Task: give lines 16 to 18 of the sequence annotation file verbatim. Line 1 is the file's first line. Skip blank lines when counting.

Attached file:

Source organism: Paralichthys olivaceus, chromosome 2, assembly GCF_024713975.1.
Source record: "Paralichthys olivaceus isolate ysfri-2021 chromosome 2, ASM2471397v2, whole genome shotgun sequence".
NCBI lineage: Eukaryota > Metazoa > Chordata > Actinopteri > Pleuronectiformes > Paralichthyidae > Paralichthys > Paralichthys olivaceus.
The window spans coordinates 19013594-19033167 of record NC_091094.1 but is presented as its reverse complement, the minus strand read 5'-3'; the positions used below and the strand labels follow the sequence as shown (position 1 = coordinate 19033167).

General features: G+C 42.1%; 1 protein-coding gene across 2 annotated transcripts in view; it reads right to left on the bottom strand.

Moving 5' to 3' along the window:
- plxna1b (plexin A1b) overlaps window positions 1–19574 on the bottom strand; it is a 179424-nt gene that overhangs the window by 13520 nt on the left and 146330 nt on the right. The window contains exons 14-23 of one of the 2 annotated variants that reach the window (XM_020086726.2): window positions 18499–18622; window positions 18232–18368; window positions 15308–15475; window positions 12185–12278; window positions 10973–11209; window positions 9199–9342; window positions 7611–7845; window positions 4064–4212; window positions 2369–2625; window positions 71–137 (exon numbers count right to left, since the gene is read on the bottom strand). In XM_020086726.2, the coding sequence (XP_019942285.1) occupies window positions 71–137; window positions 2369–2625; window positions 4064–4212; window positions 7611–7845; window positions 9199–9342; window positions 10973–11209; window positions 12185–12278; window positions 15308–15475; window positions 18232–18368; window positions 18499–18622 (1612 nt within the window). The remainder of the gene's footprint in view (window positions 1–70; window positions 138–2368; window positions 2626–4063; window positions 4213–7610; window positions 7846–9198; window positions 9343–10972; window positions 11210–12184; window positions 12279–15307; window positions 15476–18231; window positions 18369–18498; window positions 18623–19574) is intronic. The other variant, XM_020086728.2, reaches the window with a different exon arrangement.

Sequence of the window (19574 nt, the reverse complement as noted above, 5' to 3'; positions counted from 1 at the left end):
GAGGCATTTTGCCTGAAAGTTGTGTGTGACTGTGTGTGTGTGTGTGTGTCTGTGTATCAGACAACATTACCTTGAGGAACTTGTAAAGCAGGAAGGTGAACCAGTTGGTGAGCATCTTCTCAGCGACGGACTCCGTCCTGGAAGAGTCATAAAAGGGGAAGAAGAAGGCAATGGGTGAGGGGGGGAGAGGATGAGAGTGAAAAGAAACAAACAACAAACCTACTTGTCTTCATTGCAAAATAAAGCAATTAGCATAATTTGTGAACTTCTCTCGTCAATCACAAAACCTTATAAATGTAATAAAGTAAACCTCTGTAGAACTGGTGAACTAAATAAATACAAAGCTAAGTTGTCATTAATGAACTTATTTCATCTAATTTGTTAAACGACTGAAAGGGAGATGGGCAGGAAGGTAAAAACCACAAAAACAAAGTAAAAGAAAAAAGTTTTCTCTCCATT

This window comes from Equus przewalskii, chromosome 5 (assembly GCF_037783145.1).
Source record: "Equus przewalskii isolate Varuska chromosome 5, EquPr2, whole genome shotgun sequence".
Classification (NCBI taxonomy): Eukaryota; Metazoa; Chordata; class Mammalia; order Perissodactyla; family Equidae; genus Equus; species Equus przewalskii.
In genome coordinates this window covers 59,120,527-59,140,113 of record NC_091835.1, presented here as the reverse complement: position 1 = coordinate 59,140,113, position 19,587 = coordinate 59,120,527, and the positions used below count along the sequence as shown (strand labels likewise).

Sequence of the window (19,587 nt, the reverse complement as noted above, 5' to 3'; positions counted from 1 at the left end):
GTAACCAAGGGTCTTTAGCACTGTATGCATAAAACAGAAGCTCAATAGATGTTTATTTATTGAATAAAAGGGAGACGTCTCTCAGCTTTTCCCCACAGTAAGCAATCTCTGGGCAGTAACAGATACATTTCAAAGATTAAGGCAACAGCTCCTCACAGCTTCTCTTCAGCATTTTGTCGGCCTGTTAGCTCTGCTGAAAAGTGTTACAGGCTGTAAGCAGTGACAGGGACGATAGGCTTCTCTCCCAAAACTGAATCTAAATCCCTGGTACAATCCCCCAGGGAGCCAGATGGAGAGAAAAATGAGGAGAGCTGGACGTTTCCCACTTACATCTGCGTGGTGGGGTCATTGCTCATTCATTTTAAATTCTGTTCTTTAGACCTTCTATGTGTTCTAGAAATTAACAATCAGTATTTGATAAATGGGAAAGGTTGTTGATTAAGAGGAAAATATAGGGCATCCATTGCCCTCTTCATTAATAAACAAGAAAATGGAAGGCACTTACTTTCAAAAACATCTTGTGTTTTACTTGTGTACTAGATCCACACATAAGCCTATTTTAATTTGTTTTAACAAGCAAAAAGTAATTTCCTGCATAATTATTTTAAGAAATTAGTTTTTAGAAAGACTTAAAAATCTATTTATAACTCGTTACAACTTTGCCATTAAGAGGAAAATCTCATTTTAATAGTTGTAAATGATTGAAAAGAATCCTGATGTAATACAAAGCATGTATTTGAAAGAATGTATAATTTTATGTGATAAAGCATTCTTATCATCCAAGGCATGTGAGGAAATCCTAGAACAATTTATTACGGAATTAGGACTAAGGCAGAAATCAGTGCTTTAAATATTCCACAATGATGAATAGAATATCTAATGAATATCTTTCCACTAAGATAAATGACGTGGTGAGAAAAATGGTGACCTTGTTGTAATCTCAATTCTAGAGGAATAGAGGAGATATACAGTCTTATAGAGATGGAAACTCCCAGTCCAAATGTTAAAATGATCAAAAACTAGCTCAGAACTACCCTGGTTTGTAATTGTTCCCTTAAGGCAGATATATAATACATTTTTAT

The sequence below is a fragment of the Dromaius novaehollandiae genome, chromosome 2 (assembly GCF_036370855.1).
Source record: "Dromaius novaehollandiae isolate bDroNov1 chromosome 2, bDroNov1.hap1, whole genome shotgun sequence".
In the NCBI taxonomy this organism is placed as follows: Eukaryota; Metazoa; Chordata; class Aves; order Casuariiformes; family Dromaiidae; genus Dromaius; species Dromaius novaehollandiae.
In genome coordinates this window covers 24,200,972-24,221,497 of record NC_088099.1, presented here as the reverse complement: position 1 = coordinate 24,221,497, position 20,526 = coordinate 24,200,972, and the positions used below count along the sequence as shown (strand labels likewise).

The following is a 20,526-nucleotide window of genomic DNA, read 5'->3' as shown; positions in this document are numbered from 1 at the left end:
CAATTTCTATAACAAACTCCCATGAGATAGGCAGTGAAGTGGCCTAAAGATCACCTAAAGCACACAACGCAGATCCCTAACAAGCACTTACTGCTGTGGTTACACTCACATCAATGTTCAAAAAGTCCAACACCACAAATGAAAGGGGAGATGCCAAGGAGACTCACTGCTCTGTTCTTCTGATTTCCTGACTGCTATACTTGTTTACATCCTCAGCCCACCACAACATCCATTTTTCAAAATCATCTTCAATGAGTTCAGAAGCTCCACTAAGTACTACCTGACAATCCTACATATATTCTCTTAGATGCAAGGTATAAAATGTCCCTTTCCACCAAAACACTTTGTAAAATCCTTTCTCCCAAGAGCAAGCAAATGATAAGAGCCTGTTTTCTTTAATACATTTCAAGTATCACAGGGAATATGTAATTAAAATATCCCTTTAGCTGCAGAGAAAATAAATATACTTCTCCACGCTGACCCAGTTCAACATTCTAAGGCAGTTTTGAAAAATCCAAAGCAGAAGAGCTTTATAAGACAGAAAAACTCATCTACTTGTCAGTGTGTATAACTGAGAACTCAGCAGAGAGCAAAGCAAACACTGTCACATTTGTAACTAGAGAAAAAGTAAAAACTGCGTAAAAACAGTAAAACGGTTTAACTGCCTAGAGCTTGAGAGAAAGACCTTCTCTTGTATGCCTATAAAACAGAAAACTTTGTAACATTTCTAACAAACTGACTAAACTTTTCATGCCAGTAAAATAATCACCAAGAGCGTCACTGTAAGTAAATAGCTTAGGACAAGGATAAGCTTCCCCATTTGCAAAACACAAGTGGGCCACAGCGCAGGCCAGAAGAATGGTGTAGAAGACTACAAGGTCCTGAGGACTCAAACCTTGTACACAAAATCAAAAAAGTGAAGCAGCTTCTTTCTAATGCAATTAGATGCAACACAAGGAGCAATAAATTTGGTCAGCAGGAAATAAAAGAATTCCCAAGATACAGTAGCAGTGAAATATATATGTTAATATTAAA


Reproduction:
The sequence below is a fragment of the Dromaius novaehollandiae genome, chromosome 2 (assembly GCF_036370855.1).
Source record: "Dromaius novaehollandiae isolate bDroNov1 chromosome 2, bDroNov1.hap1, whole genome shotgun sequence".
In the NCBI taxonomy this organism is placed as follows: Eukaryota; Metazoa; Chordata; class Aves; order Casuariiformes; family Dromaiidae; genus Dromaius; species Dromaius novaehollandiae.